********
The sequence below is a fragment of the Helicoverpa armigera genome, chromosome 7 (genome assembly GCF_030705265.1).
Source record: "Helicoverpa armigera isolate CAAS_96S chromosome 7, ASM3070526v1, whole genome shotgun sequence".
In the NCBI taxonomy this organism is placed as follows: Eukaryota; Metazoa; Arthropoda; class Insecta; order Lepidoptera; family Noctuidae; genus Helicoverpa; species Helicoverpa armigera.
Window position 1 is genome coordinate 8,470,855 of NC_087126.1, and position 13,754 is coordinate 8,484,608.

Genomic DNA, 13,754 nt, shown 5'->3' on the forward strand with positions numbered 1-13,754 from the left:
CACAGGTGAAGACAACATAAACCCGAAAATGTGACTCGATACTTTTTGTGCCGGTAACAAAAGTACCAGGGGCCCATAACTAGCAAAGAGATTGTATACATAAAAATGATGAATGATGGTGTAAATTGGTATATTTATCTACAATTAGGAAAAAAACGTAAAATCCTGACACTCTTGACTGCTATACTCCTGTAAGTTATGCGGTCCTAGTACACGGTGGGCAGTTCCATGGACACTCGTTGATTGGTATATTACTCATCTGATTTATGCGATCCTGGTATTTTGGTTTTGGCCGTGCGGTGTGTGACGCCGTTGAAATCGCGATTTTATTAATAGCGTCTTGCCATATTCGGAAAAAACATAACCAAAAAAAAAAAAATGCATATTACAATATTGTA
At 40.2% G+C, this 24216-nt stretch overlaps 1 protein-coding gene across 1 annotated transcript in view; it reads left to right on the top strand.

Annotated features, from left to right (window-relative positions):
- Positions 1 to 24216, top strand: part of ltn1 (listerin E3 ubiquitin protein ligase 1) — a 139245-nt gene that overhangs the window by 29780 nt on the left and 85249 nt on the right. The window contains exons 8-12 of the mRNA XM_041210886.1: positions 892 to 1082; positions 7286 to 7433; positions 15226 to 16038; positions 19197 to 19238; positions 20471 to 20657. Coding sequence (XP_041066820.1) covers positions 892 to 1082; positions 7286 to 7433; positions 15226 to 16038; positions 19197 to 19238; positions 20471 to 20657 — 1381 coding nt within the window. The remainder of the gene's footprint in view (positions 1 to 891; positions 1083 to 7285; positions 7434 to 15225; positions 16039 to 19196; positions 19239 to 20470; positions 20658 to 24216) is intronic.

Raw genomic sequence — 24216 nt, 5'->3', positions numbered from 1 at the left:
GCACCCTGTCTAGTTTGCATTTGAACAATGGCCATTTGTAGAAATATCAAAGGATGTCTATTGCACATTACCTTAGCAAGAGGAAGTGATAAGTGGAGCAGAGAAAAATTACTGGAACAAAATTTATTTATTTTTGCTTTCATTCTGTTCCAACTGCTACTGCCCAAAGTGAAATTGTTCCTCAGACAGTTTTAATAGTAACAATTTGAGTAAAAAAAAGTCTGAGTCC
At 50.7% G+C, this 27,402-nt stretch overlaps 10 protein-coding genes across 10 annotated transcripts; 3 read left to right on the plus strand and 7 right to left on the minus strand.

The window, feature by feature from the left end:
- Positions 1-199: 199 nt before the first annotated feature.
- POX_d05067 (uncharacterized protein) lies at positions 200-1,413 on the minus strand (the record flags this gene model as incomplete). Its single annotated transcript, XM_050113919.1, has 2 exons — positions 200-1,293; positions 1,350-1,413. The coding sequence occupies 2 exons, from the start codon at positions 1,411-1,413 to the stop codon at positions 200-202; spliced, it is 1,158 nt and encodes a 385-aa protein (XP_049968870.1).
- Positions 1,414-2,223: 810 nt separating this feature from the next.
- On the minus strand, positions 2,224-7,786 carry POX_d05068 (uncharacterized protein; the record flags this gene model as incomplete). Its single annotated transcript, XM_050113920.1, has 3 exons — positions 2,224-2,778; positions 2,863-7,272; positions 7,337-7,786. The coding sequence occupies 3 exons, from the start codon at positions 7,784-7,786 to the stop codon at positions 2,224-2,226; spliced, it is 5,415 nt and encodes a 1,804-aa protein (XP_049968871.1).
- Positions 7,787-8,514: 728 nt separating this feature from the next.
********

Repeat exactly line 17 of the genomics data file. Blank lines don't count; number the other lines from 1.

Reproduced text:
- On the minus strand, positions 2,224-7,786 carry POX_d05068 (uncharacterized protein; the record flags this gene model as incomplete). Its single annotated transcript, XM_050113920.1, has 3 exons — positions 2,224-2,778; positions 2,863-7,272; positions 7,337-7,786. The coding sequence occupies 3 exons, from the start codon at positions 7,784-7,786 to the stop codon at positions 2,224-2,226; spliced, it is 5,415 nt and encodes a 1,804-aa protein (XP_049968871.1).